Holiday Classic brings Alpine ski racing back to Steamboat Springs.
Ski racers from around the country and the world will arrive at Howelsen Hill early next week for one of the biggest Alpine ski racing events on the season in Steamboat Springs.
“We are thrilled about it,” said Adam Chadbourne, who is the Alpine Director for the Steamboat Springs Winter Sports Club. “It’s gong to be wonderful to race on our home hill under great conditions with Incredible athletes from around the country, Canada and a number of foreign nations. We are excited to be able to show off our venue, which is world class.”
The Holiday Classic has been a tradition in our mountain valley for nearly 30 years, but former Alpine Director, Chris Puckett said changes to the event 15 years ago has helped it grow into one of the most popular FIS races in the country.
“These used to be regular introductory FIS races.” Puckett said. “It was kind of regional and drew mostly college and club kids who were looking for a racing opportunity around the holidays.”
But Puckett has a different vision of what the races could be. It was a vision that came from his years of traveling around Europe and seeing the way small towns there embraced ski racing. Many of those towns were smaller that Steamboat, and would never dream of hosting a World Cup or even NorAm level ski race. Yet those towns opened their doors to FIS events turning them into a main attraction that featured a festive atmosphere.
Puckett, a former US Ski Team member who had taken a position as Alpine Director with the Steamboat Springs Winter Sports Club, went to work finding local businesses to support the event, he asked local merchants to put up tents at the base of Howelsen during the races and started offering prize money as an incentive to elite ski racers to come to Steamboat for a few days.
“The first few years we (Puckett and fellow longtime ski racing supporter David Balldinger, Jr.) had to put up the money ourselves,” Puckett recalled.
But the efforts paid off as the field of racers that came to Steamboat Springs got better and better. Over the years the events have drawn skiers like Jake Fiala, David Chodounsky, Andrew Weibrecht and Mark Engels. It has also provided a place to race for hometown favorites including Anna Marno, Hig Roberts, David Lamb and Drew Roberts.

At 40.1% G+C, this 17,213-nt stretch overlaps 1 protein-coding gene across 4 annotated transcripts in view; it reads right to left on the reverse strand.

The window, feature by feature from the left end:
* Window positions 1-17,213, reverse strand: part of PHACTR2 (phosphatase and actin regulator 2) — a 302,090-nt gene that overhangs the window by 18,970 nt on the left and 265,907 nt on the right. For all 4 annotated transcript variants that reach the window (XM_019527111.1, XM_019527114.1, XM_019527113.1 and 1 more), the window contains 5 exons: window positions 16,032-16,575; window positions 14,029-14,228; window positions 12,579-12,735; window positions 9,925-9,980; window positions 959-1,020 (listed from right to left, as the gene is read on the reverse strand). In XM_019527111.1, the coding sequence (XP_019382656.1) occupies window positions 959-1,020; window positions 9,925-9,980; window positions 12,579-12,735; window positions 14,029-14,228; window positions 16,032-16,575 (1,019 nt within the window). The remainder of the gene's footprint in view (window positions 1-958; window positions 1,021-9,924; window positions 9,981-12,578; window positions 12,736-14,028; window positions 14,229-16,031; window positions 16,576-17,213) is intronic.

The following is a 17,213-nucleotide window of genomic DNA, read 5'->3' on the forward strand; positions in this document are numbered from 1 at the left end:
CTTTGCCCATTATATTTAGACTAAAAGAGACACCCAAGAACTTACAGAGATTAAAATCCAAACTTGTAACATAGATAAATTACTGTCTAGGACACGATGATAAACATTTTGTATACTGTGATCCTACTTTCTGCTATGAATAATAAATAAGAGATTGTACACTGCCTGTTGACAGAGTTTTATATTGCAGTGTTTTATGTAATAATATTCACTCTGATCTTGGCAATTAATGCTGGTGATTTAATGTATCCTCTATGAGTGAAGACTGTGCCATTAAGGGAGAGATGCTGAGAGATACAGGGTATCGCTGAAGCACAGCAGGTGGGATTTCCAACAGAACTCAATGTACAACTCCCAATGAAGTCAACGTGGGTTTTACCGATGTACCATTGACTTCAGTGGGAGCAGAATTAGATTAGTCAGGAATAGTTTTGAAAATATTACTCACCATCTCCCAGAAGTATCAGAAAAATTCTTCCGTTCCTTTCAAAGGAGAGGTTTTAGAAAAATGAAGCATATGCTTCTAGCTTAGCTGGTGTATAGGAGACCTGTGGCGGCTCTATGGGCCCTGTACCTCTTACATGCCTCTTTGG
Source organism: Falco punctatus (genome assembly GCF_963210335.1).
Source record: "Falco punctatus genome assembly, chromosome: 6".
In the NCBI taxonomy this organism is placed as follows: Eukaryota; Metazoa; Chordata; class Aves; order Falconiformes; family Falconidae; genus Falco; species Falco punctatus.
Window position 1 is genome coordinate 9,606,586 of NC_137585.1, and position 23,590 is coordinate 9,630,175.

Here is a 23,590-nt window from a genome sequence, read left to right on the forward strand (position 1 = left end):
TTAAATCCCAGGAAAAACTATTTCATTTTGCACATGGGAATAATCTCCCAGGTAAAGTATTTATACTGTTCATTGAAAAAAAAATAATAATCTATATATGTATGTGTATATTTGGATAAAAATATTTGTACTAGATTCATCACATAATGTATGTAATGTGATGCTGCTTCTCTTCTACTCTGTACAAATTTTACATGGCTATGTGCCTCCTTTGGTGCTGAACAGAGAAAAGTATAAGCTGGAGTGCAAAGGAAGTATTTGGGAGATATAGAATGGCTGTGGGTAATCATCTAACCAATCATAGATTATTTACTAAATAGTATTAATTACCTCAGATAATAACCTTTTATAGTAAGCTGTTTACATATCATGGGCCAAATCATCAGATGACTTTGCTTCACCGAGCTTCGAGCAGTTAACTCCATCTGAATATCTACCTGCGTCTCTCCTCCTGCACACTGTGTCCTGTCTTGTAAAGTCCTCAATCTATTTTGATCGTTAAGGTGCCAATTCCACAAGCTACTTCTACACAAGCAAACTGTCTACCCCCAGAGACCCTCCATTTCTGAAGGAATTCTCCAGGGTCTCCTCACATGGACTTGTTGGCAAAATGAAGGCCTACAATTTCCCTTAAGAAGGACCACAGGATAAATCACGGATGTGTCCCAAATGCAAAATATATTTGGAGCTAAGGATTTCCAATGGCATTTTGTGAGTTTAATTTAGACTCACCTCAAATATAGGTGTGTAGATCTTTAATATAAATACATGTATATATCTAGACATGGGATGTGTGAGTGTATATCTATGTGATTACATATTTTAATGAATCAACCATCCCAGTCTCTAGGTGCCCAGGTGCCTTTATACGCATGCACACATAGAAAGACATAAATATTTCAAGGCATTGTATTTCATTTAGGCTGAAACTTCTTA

A few years back the event started holding races under the lights, and Puckett said the event has become one of the most popular FIS events in the country. The success has also resulted in new sponsors who help cover the prize money, a champions dinner and other awards and costs associated with hosting the races,
“I think this event has gown into what I thought it would be,” Puckett said of the race becoming what he had hoped for all those years ago. “It’s a pretty cool event, and it offers local ski racers a top-level event that brings the excitement of ski racing back to Howelsen Hill.”
Puckett said that in his world,fans would be stacked around the finish area ringing cowbells for the Steamboat Springs skiers so loud that it could be heard across town.
This year’s Holiday Classic will begin with a slalom race for juniors at 9 a.m. Monday The women will step into the starting gate first, followed by the men at 10 a.m. The skiers will be back in the gates Monday afternoon. The same schedule will be followed for Wednesday’s races.
On Tuesday ski racers will be racing for a $1,000 prize in both the men’s and women’s slalom races. Those events will start in the afternoon with the women starting the first run at 1:45 p.m. and the men racing at 2:45 p.m. The second runs will take place under the lights with the women’s main event beginning at 5:30 p.m. and the men expected to start at 6:30 p.m. Tuesday night’s race is expected to be the biggest since it is the only one over the week that is offering prize money,The Steamboat Springs Winter Sports Club will be represented by nine girls, and ten boys in the field that could include 140 men, and 140 women. The number of racers from Steamboat Springs will also include former members of the Steamboat Springs Winter Sports Club who are now racing at college programs, national teams or other racing programs who are looking for a chance to win some money.
Chadbourne said the start times are approximate and that weather, course issues and other factors may push start times back. However, he said the atmosphere at the base will be festive with Gluehwein (hot spiced wine) for those over the age of 21, fire pits to stay warm while those who come out can celebrate one of Steamboat’s longest running Alpine skiing traditions.
While the Holiday Classic is one of the biggest Alpine events of the season in Steamboat Springs it is far from being the only. Chadbourne said their will be lots of USSA racing this winter, and this March the slopes of Howelsen an the Stemabaot Ski Area will play host to the Rocky/Central U14 Junior Championships, which will bring the top ski racers under the age of 14 to Steamboat Springs for a week of ski racing. Those events will take place March 16-20.
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When the Sarvis Creek Wilderness Area was first proposed in the 1980s, it was larger than what was eventually declared wilderness in 1993.